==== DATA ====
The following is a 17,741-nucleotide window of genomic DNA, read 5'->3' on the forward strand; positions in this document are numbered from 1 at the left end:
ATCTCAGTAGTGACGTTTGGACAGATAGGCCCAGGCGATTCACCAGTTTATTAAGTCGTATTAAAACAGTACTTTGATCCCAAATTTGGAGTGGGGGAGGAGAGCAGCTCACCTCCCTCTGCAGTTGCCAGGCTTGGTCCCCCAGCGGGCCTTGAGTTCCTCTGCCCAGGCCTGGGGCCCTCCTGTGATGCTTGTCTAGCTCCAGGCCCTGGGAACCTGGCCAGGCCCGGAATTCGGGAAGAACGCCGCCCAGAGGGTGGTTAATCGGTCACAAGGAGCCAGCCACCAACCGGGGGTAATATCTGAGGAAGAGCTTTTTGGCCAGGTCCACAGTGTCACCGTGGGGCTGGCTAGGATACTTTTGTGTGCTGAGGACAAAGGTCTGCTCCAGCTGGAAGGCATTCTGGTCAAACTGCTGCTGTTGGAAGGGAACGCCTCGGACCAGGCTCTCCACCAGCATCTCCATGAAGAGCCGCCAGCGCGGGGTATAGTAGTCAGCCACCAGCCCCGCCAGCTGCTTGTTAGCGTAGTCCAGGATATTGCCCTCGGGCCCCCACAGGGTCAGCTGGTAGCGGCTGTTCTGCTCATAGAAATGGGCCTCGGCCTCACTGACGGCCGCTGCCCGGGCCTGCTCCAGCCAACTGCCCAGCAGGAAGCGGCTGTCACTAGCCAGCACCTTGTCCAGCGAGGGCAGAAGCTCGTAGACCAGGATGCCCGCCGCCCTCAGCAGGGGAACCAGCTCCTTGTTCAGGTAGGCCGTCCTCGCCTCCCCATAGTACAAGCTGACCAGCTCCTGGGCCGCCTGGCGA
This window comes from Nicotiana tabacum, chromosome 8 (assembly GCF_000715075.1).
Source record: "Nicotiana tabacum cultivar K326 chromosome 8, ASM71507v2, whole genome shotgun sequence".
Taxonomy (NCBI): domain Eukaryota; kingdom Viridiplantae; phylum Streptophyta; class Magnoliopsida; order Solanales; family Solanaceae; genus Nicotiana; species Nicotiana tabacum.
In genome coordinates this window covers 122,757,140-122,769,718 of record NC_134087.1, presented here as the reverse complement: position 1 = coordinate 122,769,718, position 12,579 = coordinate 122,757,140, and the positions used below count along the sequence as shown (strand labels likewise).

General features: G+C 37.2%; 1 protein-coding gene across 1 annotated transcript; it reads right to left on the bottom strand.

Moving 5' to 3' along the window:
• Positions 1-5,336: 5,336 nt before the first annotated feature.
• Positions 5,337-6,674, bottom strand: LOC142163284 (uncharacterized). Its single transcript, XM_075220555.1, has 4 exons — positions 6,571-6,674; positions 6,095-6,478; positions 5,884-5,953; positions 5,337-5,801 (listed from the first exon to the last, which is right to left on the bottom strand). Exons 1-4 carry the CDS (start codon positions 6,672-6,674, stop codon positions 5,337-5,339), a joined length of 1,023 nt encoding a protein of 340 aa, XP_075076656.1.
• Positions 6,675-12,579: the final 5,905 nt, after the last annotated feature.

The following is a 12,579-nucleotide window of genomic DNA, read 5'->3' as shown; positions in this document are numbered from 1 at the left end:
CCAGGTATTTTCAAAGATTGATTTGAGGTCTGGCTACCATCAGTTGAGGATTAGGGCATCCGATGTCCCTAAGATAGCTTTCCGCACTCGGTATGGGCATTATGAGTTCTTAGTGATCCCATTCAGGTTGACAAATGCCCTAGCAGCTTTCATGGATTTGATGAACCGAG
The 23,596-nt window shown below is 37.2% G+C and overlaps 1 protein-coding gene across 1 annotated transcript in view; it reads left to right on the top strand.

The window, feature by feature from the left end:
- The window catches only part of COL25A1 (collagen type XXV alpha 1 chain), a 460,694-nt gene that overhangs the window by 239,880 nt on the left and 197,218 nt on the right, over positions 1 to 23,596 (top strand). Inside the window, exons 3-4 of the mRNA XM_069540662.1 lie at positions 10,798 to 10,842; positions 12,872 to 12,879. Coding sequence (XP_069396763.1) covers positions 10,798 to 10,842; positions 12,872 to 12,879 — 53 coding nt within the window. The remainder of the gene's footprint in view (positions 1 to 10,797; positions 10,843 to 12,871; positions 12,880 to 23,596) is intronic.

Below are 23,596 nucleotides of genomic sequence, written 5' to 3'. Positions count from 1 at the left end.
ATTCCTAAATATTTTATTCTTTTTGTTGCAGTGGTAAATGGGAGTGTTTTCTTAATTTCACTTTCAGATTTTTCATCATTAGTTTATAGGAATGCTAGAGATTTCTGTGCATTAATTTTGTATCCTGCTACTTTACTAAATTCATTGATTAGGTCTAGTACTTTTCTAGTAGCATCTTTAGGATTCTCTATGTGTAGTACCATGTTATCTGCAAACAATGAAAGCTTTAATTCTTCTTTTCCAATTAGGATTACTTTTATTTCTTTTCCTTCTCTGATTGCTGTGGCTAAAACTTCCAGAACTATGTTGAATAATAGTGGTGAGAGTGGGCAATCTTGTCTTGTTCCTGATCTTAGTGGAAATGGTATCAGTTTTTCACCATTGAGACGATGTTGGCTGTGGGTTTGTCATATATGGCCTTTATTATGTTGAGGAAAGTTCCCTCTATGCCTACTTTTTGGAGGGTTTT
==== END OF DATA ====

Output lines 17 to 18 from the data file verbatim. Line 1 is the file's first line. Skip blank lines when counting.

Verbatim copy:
Below are 23,596 nucleotides of genomic sequence, written 5' to 3'. Positions count from 1 at the left end.
ATTCCTAAATATTTTATTCTTTTTGTTGCAGTGGTAAATGGGAGTGTTTTCTTAATTTCACTTTCAGATTTTTCATCATTAGTTTATAGGAATGCTAGAGATTTCTGTGCATTAATTTTGTATCCTGCTACTTTACTAAATTCATTGATTAGGTCTAGTACTTTTCTAGTAGCATCTTTAGGATTCTCTATGTGTAGTACCATGTTATCTGCAAACAATGAAAGCTTTAATTCTTCTTTTCCAATTAGGATTACTTTTATTTCTTTTCCTTCTCTGATTGCTGTGGCTAAAACTTCCAGAACTATGTTGAATAATAGTGGTGAGAGTGGGCAATCTTGTCTTGTTCCTGATCTTAGTGGAAATGGTATCAGTTTTTCACCATTGAGACGATGTTGGCTGTGGGTTTGTCATATATGGCCTTTATTATGTTGAGGAAAGTTCCCTCTATGCCTACTTTTTGGAGGGTTTT